The financial markets swirled with speculation that the Federal Reserve Bank yesterday nudged short-term interest rates higher, reversing a three- year trend toward lower rates. However, a number of economists strongly disagreed, saying the nation's central bank would be unlikely to signal a tightening in credit conditions before its Federal Open Market Committee, which sets monetary policy, completes its two-day meeting today. Many financial and economic experts expect the Federal Reserve to tighten short-term interest rates sometime this year to help contain nascent inflation pressures growing out of the economic recovery, which accelerated last quarter.
March 7, 1986 |
The central banks of West Germany and the Netherlands yesterday reduced their discount rates, and France and Japan said they would follow suit, igniting speculation that a corresponding cut by the U.S. Federal Reserve Board was imminent. Financial analysts said the cuts by foreign central banks would allow the Federal Reserve Board to push credit costs lower here and provide a further boost to the economy. The central bank of West Germany, the Deutsche Bundesbank, announced that it was reducing its discount rate - the charge on loans to commercial banks - to 3.5 percent from 4 percent, effective today.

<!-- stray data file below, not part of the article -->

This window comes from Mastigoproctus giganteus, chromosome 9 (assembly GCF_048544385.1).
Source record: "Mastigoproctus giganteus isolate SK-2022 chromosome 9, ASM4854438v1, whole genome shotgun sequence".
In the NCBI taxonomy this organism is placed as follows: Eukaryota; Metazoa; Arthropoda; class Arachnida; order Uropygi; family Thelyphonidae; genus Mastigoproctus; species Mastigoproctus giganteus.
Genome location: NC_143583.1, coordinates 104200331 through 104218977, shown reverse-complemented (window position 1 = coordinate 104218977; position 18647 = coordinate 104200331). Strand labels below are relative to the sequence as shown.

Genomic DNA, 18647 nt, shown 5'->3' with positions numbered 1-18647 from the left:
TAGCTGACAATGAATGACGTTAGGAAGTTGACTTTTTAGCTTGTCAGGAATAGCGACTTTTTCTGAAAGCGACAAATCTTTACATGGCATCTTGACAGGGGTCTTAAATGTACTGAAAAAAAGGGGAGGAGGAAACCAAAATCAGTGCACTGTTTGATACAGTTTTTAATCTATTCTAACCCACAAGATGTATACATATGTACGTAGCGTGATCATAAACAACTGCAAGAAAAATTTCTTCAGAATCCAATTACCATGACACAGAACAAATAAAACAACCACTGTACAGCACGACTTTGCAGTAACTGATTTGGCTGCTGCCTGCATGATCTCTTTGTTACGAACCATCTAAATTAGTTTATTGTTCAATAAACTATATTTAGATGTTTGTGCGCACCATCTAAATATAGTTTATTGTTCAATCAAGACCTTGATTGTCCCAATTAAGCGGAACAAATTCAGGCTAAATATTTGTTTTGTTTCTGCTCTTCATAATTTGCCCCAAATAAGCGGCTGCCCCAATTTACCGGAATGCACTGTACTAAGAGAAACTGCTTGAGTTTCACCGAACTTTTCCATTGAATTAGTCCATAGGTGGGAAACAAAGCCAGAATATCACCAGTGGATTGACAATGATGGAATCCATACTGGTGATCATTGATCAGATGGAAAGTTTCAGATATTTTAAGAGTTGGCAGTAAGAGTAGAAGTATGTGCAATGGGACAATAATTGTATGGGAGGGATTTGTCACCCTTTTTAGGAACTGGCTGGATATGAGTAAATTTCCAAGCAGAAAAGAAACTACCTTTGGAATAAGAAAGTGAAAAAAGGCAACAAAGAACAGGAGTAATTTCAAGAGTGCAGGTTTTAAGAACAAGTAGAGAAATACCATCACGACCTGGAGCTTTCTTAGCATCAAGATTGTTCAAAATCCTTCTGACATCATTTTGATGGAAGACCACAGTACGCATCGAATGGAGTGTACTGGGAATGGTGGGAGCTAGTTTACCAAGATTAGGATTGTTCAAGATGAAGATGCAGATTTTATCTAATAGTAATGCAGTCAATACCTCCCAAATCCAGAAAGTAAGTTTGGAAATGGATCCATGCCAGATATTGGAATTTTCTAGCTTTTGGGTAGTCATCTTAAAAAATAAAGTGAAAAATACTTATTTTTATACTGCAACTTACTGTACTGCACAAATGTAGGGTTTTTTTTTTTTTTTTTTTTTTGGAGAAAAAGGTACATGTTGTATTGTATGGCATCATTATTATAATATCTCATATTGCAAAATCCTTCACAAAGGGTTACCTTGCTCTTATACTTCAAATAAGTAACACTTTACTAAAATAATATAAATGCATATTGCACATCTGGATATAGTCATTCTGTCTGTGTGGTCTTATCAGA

March 15, 1988 |
The Federal Reserve Board is making a mistake by depending on a broadened selection of financial data to set monetary policy, a panel of conservative economists said yesterday. The Shadow Open Market Committee, a self-appointed watchdog of the central bank, urged the Fed to go back to focusing on efforts to keep up steady, moderate growth of the nation's money supply instead of trying to adjust the money supply in reaction to signals from Wall Street. The committee was responding to the controversial disclosure last month that the Fed, in determining monetary policy, would pay closer attention to exchange rates, bond yields and commodity prices.
April 10, 2013 |
DAMASCUS, Syria - A suicide car bomber struck Monday in the financial heart of Syria's capital, killing at least 15 people, damaging the nearby central bank, and incinerating cars and trees in the neighborhood. The attack was the latest in a recent series of bombings to hit Damascus in the civil war, slowly closing in on President Bashar Assad's base of power in the capital. Rebel fighters have chipped away at the regime's hold in northern and eastern Syria, as well as making significant gains in the south, helped in part by an influx of foreign-funded weapons.